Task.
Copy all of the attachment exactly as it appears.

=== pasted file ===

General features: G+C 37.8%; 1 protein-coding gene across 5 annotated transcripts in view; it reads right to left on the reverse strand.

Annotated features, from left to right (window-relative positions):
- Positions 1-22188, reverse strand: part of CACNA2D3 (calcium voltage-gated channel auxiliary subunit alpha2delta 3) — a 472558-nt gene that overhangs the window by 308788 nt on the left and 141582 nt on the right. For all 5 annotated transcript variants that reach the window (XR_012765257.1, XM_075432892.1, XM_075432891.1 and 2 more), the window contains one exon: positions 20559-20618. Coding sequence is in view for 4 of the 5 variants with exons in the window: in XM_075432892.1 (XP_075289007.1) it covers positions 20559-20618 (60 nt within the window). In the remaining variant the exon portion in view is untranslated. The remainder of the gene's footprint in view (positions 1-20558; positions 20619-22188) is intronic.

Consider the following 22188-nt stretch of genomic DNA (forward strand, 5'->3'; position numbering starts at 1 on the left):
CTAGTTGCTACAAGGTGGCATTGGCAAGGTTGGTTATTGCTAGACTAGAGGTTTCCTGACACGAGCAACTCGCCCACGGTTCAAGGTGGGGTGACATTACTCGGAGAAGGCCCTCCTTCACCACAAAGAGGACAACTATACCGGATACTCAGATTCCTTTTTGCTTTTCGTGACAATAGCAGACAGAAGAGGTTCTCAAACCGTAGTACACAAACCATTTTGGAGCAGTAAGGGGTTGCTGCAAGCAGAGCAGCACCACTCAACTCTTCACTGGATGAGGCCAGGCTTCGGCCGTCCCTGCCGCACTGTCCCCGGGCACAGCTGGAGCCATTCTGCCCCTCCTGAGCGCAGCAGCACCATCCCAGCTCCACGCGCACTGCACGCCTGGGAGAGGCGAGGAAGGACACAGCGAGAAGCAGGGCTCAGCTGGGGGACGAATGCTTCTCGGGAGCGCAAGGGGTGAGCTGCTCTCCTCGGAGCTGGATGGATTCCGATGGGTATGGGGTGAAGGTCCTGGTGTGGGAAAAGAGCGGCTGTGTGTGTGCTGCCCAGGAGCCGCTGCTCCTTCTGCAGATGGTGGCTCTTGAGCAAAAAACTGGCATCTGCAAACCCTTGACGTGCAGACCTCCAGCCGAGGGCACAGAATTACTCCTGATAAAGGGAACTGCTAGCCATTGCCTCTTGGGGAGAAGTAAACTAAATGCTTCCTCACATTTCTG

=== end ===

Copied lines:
General features: G+C 37.8%; 1 protein-coding gene across 5 annotated transcripts in view; it reads right to left on the reverse strand.

Annotated features, from left to right (window-relative positions):
- Positions 1-22188, reverse strand: part of CACNA2D3 (calcium voltage-gated channel auxiliary subunit alpha2delta 3) — a 472558-nt gene that overhangs the window by 308788 nt on the left and 141582 nt on the right. For all 5 annotated transcript variants that reach the window (XR_012765257.1, XM_075432892.1, XM_075432891.1 and 2 more), the window contains one exon: positions 20559-20618. Coding sequence is in view for 4 of the 5 variants with exons in the window: in XM_075432892.1 (XP_075289007.1) it covers positions 20559-20618 (60 nt within the window). In the remaining variant the exon portion in view is untranslated. The remainder of the gene's footprint in view (positions 1-20558; positions 20619-22188) is intronic.

Consider the following 22188-nt stretch of genomic DNA (forward strand, 5'->3'; position numbering starts at 1 on the left):
CTAGTTGCTACAAGGTGGCATTGGCAAGGTTGGTTATTGCTAGACTAGAGGTTTCCTGACACGAGCAACTCGCCCACGGTTCAAGGTGGGGTGACATTACTCGGAGAAGGCCCTCCTTCACCACAAAGAGGACAACTATACCGGATACTCAGATTCCTTTTTGCTTTTCGTGACAATAGCAGACAGAAGAGGTTCTCAAACCGTAGTACACAAACCATTTTGGAGCAGTAAGGGGTTGCTGCAAGCAGAGCAGCACCACTCAACTCTTCACTGGATGAGGCCAGGCTTCGGCCGTCCCTGCCGCACTGTCCCCGGGCACAGCTGGAGCCATTCTGCCCCTCCTGAGCGCAGCAGCACCATCCCAGCTCCACGCGCACTGCACGCCTGGGAGAGGCGAGGAAGGACACAGCGAGAAGCAGGGCTCAGCTGGGGGACGAATGCTTCTCGGGAGCGCAAGGGGTGAGCTGCTCTCCTCGGAGCTGGATGGATTCCGATGGGTATGGGGTGAAGGTCCTGGTGTGGGAAAAGAGCGGCTGTGTGTGTGCTGCCCAGGAGCCGCTGCTCCTTCTGCAGATGGTGGCTCTTGAGCAAAAAACTGGCATCTGCAAACCCTTGACGTGCAGACCTCCAGCCGAGGGCACAGAATTACTCCTGATAAAGGGAACTGCTAGCCATTGCCTCTTGGGGAGAAGTAAACTAAATGCTTCCTCACATTTCTG